Piers Morgan, Superman Casting & His Critics

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This April marks the 10-year anniversary of Bassem Youssef‘s final telecast of Al Bernameg. At its apex, the Egyptian satirical news show drew 40 million viewers and prompted comparisons between its host/co-creator and Jon Stewart before ultimately proving too controversial to remain on the air — or for Youssef and his family to safely remain in Egypt. They relocated to Los Angeles in 2016, and he’s spent the years since recalibrating, booking occasional acting roles and working on his stand-up. 

He says he’s gotten his comedy groove back, now selling out shows across the U.S. and Europe. But that’s not why Youssef has been in the news so much of late. Starting with a viral appearance on Piers Morgan Uncensored, during which Youssef visibly unsettled the host with his dark satire of Islamophobia and critique of the Israeli government’s then-fresh response to the Oct. 7 Hamas attack, Youssef has continued his pro-Palestinian commentary as the Israel-Gaza conflict heads into its sixth month. The criticism he’s faced, including accusations of antisemitism that he vehemently denies, might have cost him opportunities. Youssef even suggested it lost him a role in James Gunn’s Superman, but Gunn quickly blamed the situation on rewrites, an answer Youssef has publicly accepted.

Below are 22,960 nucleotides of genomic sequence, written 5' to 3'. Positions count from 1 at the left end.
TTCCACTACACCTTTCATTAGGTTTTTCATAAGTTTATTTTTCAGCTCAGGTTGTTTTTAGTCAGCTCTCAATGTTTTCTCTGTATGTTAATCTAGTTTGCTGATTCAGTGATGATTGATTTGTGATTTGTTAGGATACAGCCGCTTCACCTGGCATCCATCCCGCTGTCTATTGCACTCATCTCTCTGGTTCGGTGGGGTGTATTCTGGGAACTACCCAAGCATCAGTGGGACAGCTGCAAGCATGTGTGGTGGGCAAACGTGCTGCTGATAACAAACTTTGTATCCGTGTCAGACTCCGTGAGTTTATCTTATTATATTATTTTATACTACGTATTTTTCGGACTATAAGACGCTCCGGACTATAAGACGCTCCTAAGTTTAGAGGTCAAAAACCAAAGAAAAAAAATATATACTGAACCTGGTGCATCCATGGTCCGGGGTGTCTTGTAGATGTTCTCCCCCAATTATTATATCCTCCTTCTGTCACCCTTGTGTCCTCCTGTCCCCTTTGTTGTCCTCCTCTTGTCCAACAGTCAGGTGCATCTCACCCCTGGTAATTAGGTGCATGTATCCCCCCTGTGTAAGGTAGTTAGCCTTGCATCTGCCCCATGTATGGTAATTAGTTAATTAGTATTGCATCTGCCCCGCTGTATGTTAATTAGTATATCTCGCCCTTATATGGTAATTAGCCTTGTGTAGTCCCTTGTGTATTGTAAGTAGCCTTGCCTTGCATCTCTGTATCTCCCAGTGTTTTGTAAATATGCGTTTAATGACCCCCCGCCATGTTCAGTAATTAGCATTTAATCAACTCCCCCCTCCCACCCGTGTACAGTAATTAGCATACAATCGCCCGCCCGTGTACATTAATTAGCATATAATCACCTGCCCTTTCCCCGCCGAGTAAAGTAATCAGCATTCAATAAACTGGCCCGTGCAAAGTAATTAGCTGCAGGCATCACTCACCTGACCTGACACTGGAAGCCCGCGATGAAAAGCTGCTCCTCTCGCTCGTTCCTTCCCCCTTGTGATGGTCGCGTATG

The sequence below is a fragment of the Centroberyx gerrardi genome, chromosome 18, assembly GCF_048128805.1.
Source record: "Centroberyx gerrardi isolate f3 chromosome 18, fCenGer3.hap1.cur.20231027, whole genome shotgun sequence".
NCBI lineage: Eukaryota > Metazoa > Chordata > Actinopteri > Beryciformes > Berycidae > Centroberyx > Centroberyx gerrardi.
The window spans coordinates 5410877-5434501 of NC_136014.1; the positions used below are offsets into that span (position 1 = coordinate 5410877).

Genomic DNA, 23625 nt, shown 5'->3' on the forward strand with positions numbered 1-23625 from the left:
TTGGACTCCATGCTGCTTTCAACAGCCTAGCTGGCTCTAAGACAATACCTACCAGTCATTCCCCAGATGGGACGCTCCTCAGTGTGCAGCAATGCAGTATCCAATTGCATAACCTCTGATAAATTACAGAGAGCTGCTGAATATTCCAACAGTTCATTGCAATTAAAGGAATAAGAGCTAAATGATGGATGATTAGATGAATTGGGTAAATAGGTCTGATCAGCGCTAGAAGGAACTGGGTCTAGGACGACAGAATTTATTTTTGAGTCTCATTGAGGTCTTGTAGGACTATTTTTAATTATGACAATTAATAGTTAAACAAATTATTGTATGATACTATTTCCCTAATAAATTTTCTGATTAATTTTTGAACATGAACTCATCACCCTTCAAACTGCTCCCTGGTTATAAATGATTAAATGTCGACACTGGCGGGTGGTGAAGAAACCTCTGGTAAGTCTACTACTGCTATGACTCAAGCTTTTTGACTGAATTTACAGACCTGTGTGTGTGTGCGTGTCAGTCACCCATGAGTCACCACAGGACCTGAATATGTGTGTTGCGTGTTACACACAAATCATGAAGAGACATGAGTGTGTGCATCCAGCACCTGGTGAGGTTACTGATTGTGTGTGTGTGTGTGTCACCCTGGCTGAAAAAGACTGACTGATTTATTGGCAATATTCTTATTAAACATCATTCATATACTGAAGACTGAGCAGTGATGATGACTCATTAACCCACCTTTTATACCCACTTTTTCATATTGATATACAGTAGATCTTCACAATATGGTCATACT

For the Egyptian-born Youssef, the situation in Gaza is deeply personal. Many members of the Palestinian side of his wife’s family remain in Gaza, and the updates he says they get are infrequent and harrowing. “They’ve been pushed from Northern Gaza to Middle Gaza and now they are in Rafah, in one apartment in a condemned building,” says Youssef. “They have been pushed against the border. As we speak now, one bomb from an F-16 can just annihilate all of them.”

A year ago, Youssef wouldn’t have expected his defense of the Palestinian people to be the arc of his return to public discourse. Meanwhile, by his own admission, making a living out of being funny remains his priority. So, over Zoom earlier in March, he navigated both impulses.